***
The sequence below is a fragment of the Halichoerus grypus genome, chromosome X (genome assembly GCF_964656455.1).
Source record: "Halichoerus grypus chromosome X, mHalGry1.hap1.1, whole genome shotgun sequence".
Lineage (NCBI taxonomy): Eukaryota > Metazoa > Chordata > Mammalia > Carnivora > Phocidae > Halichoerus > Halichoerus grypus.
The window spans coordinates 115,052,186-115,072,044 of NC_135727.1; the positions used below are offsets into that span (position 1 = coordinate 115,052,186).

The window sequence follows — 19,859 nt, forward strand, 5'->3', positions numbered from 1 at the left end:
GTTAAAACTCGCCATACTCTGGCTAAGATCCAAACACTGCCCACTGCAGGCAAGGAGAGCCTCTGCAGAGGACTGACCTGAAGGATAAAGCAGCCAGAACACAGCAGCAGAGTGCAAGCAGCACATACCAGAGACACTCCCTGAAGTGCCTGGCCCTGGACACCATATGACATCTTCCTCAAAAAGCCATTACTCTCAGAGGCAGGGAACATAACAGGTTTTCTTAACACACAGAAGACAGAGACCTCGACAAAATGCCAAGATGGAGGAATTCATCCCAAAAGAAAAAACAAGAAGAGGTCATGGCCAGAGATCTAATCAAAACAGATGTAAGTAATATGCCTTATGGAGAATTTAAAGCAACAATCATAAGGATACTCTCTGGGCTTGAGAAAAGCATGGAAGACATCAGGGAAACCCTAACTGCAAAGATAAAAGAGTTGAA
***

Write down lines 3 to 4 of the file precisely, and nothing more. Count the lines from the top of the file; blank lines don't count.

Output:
Lineage (NCBI taxonomy): Eukaryota > Metazoa > Chordata > Mammalia > Carnivora > Phocidae > Halichoerus > Halichoerus grypus.
The window spans coordinates 115,052,186-115,072,044 of NC_135727.1; the positions used below are offsets into that span (position 1 = coordinate 115,052,186).